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NATO worried about Afghan war debate

NATO worried about Afghan war debate

NATO's top official said Wednesday he was worried about growing public skepticism about the war effort in Afghanistan, and urged the Afghan government to assume greater responsibility for issues ranging from security to good governance.
NATO's Secretary-General Anders Fogh Rasmussen expressed concern "that the public discourse on the effort in Afghanistan has started to go in the wrong direction" in remarks prepared for delivery at a military ceremony in Norfolk, Virginia later in the day.
"What we need is a clear step toward transition to Afghan leadership in all areas _ security, health, education, development and governance," he said.
The escalation of the war and rising allied casualties have sparked criticism in some NATO nations about the continued military commitment to a mission that originated as a peacekeeping operation after the ouster of the Taliban regime in 2001.
Critics point out that the deaths of civilians in NATO air strikes and allegations of ballot-box stuffing and massive fraud in the recent presidential elections are undermining the legitimacy of the Western-backed government in Kabul.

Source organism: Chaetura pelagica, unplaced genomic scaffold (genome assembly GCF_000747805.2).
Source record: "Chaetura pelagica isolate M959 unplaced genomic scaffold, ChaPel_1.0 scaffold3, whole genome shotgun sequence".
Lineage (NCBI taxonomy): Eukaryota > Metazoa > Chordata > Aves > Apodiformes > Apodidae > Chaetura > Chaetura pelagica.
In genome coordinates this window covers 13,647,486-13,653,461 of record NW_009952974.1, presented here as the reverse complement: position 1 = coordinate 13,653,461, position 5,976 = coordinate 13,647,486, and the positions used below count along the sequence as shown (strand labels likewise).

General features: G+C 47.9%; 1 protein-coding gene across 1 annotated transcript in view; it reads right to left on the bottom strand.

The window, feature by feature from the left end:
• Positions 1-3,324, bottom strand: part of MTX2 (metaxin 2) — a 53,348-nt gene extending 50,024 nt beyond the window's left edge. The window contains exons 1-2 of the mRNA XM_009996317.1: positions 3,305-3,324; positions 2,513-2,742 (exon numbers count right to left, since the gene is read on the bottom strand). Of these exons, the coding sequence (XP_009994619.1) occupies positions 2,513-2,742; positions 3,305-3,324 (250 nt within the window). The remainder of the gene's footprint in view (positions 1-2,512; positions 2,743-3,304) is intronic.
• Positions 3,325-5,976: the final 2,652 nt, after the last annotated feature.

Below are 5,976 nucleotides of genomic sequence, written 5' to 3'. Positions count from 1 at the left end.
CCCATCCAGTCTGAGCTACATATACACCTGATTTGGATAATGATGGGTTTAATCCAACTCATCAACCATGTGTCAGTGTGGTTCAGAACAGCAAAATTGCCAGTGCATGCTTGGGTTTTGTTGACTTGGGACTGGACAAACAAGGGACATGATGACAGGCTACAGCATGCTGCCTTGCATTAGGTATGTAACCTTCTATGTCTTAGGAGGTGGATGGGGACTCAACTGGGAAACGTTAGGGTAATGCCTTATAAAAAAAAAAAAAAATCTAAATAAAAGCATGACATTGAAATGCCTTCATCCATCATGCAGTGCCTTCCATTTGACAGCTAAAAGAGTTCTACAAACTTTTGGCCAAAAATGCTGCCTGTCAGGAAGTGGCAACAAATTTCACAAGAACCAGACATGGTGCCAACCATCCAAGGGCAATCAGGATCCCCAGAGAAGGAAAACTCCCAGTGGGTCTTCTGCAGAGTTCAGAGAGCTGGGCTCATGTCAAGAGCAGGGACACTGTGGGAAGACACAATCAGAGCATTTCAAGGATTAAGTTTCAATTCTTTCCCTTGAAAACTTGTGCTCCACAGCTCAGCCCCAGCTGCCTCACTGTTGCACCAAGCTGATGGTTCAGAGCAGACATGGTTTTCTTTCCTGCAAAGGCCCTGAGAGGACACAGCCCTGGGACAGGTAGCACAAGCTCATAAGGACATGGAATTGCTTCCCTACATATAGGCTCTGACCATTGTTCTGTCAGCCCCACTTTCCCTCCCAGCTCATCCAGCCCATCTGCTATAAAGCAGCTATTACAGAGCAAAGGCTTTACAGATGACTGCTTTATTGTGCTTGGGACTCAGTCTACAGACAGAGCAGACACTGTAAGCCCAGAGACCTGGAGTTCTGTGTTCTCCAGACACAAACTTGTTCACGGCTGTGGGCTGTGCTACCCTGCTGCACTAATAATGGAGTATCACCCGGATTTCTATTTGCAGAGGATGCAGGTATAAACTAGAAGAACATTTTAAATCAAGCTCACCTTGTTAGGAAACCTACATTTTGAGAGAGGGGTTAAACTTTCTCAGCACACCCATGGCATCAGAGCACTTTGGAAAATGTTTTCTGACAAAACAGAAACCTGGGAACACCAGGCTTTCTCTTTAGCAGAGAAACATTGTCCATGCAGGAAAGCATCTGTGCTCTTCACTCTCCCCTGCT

NATO contributes roughly two-thirds of the more than 100,000 international troops currently in Afghanistan.
Fogh Rasmussen said that although progress in the war has not been as fast as some had hoped, the situation on the battlefield was gradually improving.
"The Taliban have no chance of taking power again, nor do terrorists have any safe haven in Afghanistan from which to threaten the world," he said.
Fogh Rasmussen and other top NATO officials are attending a ceremony in Norfolk in which a French air force general will take over a key alliance command.
Gen. Stephane Abrial will become the first non-American officer to head a major command in North America in the alliance's 60-year history.
"The bottom line is this _ we need to show the Afghan people and the citizens of troop-contributing nations that we are getting somewhere," Fogh Rasmussen said. "If we were to walk away ... soon there will be terrorists in Afghanistan and attacking from Afghanistan, profound instability in Pakistan and in Central Asia."
"This is simply not a future we can allow to happen," he said.


Updated : 2021-10-18 05:16 GMT+08:00